Binge Drinking: Even more harmful and widespread than we thought ?
Binge drinking is socially acceptable in many countries around the world. However, new research shows that even one session of binge drinking can have serious negative health effects.
New research suggests that just a single episode of binge drinking contributes to serious negative health effects in otherwise healthy people. Documentation of the harmful effects of binge drinking over time is nothing new and issues associated with alcoholism such as liver failure and other organ damage often take the spotlight. Now it is suggested that binge drinking on just one occasion poses risks to one’s health by contributing to the release of toxins from the gut into the bloodstream.
The significant and increased release of bacterial toxins into the bloodstream after an episode of binge drinking is associated with lower immunity, fever, inflammation, and tissue damage. These effects were found after only one episode of binge drinking in otherwise healthy people who had no history of alcohol dependence. It’s no wonder that if one episode of binge drinking can significantly affect the quality of one’s physical health, frequent and subsequent episodes of binge drinking severely compound the long term health of the individual.
Binge drinking is the consumption of a large quantity of alcohol over a short period of time. It is known to be a popular activity among teens and young adults, but one survey suggests that 1 in 25 middle school children have also engaged in binge drinking. The same researchers also suggest that children with physical health problems are more likely to engage in binge drinking. Given the negative effects of single episode binge drinking on healthy young adults, the use of alcohol by children already experiencing health problems is alarming. For those with a biological predisposition to the disease of addiction – binge drinking at an early age is bound to turn into alcoholism or alcohol dependence and bring with it a multitude of physical, mental, and social problems. It is imperative for doctors of young people with health challenges to assess for binge drinking at even younger ages as this type of alcohol consumption, even on one occasion, could be compounding the child’s overall health.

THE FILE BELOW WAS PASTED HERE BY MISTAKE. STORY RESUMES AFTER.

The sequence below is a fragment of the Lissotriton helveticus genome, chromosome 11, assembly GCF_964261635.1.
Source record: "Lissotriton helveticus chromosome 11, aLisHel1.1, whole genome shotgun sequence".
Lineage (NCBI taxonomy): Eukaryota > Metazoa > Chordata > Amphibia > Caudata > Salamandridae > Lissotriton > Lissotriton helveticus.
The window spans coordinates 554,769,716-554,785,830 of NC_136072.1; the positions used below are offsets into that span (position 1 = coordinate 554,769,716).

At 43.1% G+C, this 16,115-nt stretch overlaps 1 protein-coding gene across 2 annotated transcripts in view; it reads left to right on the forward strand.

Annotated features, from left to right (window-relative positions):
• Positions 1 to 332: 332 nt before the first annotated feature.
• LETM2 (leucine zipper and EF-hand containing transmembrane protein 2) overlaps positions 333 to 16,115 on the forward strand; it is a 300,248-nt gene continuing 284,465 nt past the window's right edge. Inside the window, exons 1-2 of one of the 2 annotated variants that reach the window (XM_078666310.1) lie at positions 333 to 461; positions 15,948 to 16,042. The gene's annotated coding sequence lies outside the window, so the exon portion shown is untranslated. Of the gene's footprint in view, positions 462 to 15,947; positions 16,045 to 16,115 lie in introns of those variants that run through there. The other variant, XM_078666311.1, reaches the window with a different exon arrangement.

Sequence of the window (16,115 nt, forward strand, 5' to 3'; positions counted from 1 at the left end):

Behavioural consequences of binge drinking such as motor vehicle crashes, risky sexual behaviour, alcohol related injuries, and long-term substance abuse problems have been well documented. This new research contributes to the ever growing evidence that binge drinking poses significant physical and behavioural risks to those who partake.
All over the world people are recognising binge drinking as a significant problem within society. Approximately 25% of people who binge drink by consuming more than the daily or weekly alcohol limits have alcohol dependence or abuse problems, and may be blindly unaware of their problem drinking patterns. Young people need to be made aware of the damage that can be caused by just one episode of binge drinking, and surveys on patterns of alcohol consumption suggest this education should be taking place with younger and younger target audiences.